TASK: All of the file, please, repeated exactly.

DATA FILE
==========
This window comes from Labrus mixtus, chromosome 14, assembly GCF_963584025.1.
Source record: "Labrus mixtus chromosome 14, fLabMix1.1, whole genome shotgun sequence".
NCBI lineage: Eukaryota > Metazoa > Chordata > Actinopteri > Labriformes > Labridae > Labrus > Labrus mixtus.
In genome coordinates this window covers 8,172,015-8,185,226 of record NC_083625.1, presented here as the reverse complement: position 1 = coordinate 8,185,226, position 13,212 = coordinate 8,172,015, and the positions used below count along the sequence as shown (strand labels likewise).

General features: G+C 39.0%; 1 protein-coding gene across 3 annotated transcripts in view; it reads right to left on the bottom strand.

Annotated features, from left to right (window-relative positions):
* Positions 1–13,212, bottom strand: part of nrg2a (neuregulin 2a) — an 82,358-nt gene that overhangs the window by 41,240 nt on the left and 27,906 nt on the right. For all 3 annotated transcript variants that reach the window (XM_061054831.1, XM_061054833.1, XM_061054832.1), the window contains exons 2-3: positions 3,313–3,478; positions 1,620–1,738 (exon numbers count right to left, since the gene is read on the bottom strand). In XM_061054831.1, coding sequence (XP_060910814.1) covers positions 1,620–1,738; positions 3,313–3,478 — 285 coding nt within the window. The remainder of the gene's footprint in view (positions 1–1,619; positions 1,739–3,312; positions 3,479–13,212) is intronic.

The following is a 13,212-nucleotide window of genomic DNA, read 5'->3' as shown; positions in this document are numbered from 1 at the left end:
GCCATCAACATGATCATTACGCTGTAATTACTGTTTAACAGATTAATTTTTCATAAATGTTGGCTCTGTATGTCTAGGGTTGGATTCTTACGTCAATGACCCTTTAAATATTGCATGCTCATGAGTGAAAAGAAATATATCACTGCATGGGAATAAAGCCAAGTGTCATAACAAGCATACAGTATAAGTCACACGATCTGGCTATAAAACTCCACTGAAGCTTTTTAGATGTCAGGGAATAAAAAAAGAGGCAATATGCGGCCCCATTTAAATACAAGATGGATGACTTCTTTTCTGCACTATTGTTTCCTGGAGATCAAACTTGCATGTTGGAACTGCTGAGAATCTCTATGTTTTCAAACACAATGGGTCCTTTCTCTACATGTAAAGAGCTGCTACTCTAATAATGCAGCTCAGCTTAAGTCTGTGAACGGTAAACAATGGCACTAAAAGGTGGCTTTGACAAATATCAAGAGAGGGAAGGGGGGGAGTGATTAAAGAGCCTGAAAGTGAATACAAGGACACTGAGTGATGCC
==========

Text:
This window comes from Labrus mixtus, chromosome 14, assembly GCF_963584025.1.
Source record: "Labrus mixtus chromosome 14, fLabMix1.1, whole genome shotgun sequence".
NCBI lineage: Eukaryota > Metazoa > Chordata > Actinopteri > Labriformes > Labridae > Labrus > Labrus mixtus.
In genome coordinates this window covers 8,172,015-8,185,226 of record NC_083625.1, presented here as the reverse complement: position 1 = coordinate 8,185,226, position 13,212 = coordinate 8,172,015, and the positions used below count along the sequence as shown (strand labels likewise).

General features: G+C 39.0%; 1 protein-coding gene across 3 annotated transcripts in view; it reads right to left on the bottom strand.

Annotated features, from left to right (window-relative positions):
* Positions 1–13,212, bottom strand: part of nrg2a (neuregulin 2a) — an 82,358-nt gene that overhangs the window by 41,240 nt on the left and 27,906 nt on the right. For all 3 annotated transcript variants that reach the window (XM_061054831.1, XM_061054833.1, XM_061054832.1), the window contains exons 2-3: positions 3,313–3,478; positions 1,620–1,738 (exon numbers count right to left, since the gene is read on the bottom strand). In XM_061054831.1, coding sequence (XP_060910814.1) covers positions 1,620–1,738; positions 3,313–3,478 — 285 coding nt within the window. The remainder of the gene's footprint in view (positions 1–1,619; positions 1,739–3,312; positions 3,479–13,212) is intronic.

The following is a 13,212-nucleotide window of genomic DNA, read 5'->3' as shown; positions in this document are numbered from 1 at the left end:
GCCATCAACATGATCATTACGCTGTAATTACTGTTTAACAGATTAATTTTTCATAAATGTTGGCTCTGTATGTCTAGGGTTGGATTCTTACGTCAATGACCCTTTAAATATTGCATGCTCATGAGTGAAAAGAAATATATCACTGCATGGGAATAAAGCCAAGTGTCATAACAAGCATACAGTATAAGTCACACGATCTGGCTATAAAACTCCACTGAAGCTTTTTAGATGTCAGGGAATAAAAAAAGAGGCAATATGCGGCCCCATTTAAATACAAGATGGATGACTTCTTTTCTGCACTATTGTTTCCTGGAGATCAAACTTGCATGTTGGAACTGCTGAGAATCTCTATGTTTTCAAACACAATGGGTCCTTTCTCTACATGTAAAGAGCTGCTACTCTAATAATGCAGCTCAGCTTAAGTCTGTGAACGGTAAACAATGGCACTAAAAGGTGGCTTTGACAAATATCAAGAGAGGGAAGGGGGGGAGTGATTAAAGAGCCTGAAAGTGAATACAAGGACACTGAGTGATGCC